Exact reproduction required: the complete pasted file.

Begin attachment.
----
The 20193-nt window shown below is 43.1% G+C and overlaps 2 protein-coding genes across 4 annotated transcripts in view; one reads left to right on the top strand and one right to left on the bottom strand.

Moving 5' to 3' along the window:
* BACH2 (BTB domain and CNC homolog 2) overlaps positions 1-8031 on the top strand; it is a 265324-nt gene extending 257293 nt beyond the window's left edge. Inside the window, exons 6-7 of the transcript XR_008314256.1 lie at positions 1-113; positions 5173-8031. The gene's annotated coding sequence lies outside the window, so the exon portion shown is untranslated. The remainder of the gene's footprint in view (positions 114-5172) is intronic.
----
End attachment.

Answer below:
The 20193-nt window shown below is 43.1% G+C and overlaps 2 protein-coding genes across 4 annotated transcripts in view; one reads left to right on the top strand and one right to left on the bottom strand.

Moving 5' to 3' along the window:
* BACH2 (BTB domain and CNC homolog 2) overlaps positions 1-8031 on the top strand; it is a 265324-nt gene extending 257293 nt beyond the window's left edge. Inside the window, exons 6-7 of the transcript XR_008314256.1 lie at positions 1-113; positions 5173-8031. The gene's annotated coding sequence lies outside the window, so the exon portion shown is untranslated. The remainder of the gene's footprint in view (positions 114-5172) is intronic.